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Steelcast Ltd. v. Makary

United States District Court, N.D. Illinois, Eastern Division

June 25, 2019

STEELCAST LIMITED, an Indian Corporation, as a member of STEELCAST LLC, an Illinois LLC, and derivatively on behalf of STEELCAST LLC, Plaintiff,


          Young B. Kim, United States Magistrate Judge.

         This dispute arises out of a joint venture between Plaintiff Steelcast Limited and Defendant Vaughan W. Makary (“Makary”). According to the amended complaint, the parties formed Steelcast LLC in 2010 to sell in the United States steel castings Plaintiff was manufacturing in India. (R. 8, Am. Compl. ¶¶ 6-7.) Plaintiff and Makary & Associates, Inc. were Steelcast LLC's only members, and Makary served as Steelcast LLC's manager. (Id. ¶ 4.) On September 14, 2017, Plaintiff brought this action as a member of Steelcast LLC, alleging that Makary breached his fiduciary duties to both Plaintiff and Steelcast LLC. (Id. ¶¶ 22-26.)

         On March 5, 2019, Makary moved to dismiss the complaint for failure to state a claim under Federal Rule of Civil Procedure 12(b)(6), (R. 46), and two months later the parties consented to this court's jurisdiction. (R. 51); see 28 U.S.C. § 636(c). This court does not rule on Makary's Rule 12(b)(6) motion, but for the following reasons, Plaintiff's complaint is dismissed without prejudice for lack of subject-matter jurisdiction:


         The Federal Rules of Civil Procedure require a court to dismiss an action if it determines “at any time that it lacks subject-matter jurisdiction.” Fed.R.Civ.P. 12(h)(3) (emphasis added); see also Johnson v. Nat'l Asset Advisors, LLC, __ Fed.Appx. (7th. Cir. June 19, 2019) (dismissing on appeal where plaintiffs-appellants failed to establish subject-matter jurisdiction). Accordingly, when subject-matter jurisdiction is in question, courts are “obligated to consider sua sponte issues that the parties have disclaimed or not presented, ” Gonzalez v. Thaler, 565 U.S. 134, 141 (2012), and may do so “at any point in the proceedings, ” Levin v. Attorney Registration & Disciplinary Comm'n of Sup. Ct. of Ill., 74 F.3d 763, 766 (7th. Cir. 1996). Thus, even though Makary has not argued that subject-matter jurisdiction is lacking, this court now raises the issue sua sponte. Because this ruling comes at the pleadings stage, the court must determine whether “well-pleaded factual allegations plausibly suggest a claim of subject-matter jurisdiction.” Silha v. ACT, Inc., 807 F.3d 169, 174 (7th Cir. 2015).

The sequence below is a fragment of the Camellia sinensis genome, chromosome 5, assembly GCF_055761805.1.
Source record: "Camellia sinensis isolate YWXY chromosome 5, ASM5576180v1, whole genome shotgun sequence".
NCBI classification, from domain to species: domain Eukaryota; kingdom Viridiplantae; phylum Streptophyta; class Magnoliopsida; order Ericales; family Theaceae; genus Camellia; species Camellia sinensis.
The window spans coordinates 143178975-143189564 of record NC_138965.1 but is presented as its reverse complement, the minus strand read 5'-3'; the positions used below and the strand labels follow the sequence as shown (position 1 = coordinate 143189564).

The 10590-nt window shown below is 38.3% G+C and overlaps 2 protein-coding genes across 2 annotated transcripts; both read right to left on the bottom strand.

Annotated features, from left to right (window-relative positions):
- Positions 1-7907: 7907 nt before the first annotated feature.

Plaintiff alleges jurisdiction based on diversity of citizenship under 28 U.S.C. § 1332. (R. 8, Am. Compl. ¶ 5.) The subject-matter jurisdiction provided by 28 U.S.C. § 1332(a)(1) confers jurisdiction over civil actions between citizens of different states where the amount in controversy exceeds $75, 000. The Supreme Court has interpreted this grant of jurisdiction to require complete diversity between the parties. See Carden v. Arkoma Assocs., 494 U.S. 185, 187 (1990). Complete diversity means “that no plaintiff may be from the same state as any defendant, ” Smart v. Local 702 Int'l Bhd. of Elec. Workers, 562 F.3d 798, 803 (7th Cir. 2009) (quotation and citation omitted). Section 1332(a)(2) confers jurisdiction over actions between citizens of a state and citizens of a foreign state where the amount in controversy exceeds $75, 000. However, Section 1332(a)(3) “does not permit a suit between foreigners and a mixture of citizens and foreigners.” Allendale Mut. Ins. Co. v. Bull Data Sys., Inc., 10 F.3d 425, 428 (7th Cir. 1993).

         As an initial matter, Plaintiff does not establish subject-matter jurisdiction because it does not plead the parties' citizenship. Under Section 1332, a natural person's citizenship is defined by the person's domicile, meaning “the place one intends to remain.” Dakuras v. Edwards, 312 F.3d 256, 258 (7th. Cir. 2002). Merely pleading residence is insufficient and grounds for dismissal. See Adams v. Catrambone, 359 F.3d 858, 866 n.3 (7th Cir. 2004) (“When the parties allege residence but not citizenship, the [district] court must dismiss the suit.”) (quotation and citation omitted). For corporations, citizenship exists both in the state of incorporation, as well as the state where the corporation has its principle place of business. 28 U.S.C. § 1332(c)(1); see also Fellowes v. Changzhou Xinrui Fellowes Office Equip. Co. Ltd., 759 F.3d 787, 788 (7th Cir. 2014). The Supreme Court has defined principle place of business to mean the corporation's nerve center, usually its headquarters. See Hertz Corp. v. Friend, 559 U.S. 77, 92-93 (2010).